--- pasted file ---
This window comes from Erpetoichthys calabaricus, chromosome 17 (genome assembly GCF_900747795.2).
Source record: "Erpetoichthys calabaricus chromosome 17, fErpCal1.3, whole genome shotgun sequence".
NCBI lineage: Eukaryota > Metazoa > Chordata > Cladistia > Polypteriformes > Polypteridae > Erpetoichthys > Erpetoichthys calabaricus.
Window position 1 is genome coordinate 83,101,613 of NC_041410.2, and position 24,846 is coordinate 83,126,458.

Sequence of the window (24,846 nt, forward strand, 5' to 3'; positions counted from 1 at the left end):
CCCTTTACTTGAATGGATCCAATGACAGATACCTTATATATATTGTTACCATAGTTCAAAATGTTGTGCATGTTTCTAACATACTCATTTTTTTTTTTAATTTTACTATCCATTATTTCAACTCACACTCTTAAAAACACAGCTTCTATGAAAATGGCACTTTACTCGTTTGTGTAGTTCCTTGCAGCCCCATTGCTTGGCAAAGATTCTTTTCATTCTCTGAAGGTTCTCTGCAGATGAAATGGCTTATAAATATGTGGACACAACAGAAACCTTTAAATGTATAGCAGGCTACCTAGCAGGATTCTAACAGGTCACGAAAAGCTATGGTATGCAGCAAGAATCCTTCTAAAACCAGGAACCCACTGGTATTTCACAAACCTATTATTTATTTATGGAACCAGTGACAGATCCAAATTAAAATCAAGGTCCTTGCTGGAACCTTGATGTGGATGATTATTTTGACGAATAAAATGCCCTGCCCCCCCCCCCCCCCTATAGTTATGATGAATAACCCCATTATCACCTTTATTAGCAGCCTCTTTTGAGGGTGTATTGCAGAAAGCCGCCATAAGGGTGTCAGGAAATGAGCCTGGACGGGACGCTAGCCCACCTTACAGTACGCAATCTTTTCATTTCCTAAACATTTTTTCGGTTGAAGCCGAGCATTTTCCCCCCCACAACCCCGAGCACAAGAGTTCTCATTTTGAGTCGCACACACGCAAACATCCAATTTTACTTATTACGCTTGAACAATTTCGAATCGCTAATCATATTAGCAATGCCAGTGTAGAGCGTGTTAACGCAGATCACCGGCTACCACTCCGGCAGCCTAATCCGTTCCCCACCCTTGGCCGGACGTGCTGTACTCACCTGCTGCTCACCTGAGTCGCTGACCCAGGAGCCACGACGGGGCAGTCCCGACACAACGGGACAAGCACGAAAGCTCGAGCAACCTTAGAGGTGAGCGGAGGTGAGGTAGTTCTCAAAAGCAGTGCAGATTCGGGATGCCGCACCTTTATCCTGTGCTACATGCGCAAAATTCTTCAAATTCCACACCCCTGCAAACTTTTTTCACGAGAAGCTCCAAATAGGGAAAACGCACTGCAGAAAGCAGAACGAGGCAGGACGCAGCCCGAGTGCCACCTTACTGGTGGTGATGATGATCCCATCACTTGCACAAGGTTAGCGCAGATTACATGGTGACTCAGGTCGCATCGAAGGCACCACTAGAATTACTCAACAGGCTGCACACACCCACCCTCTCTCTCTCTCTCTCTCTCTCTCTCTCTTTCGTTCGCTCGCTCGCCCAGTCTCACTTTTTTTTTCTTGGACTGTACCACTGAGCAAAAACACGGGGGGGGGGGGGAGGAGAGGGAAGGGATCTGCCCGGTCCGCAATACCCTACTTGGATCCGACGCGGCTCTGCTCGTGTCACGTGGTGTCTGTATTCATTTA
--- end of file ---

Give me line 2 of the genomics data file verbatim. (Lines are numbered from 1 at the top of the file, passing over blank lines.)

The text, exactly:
Source record: "Erpetoichthys calabaricus chromosome 17, fErpCal1.3, whole genome shotgun sequence".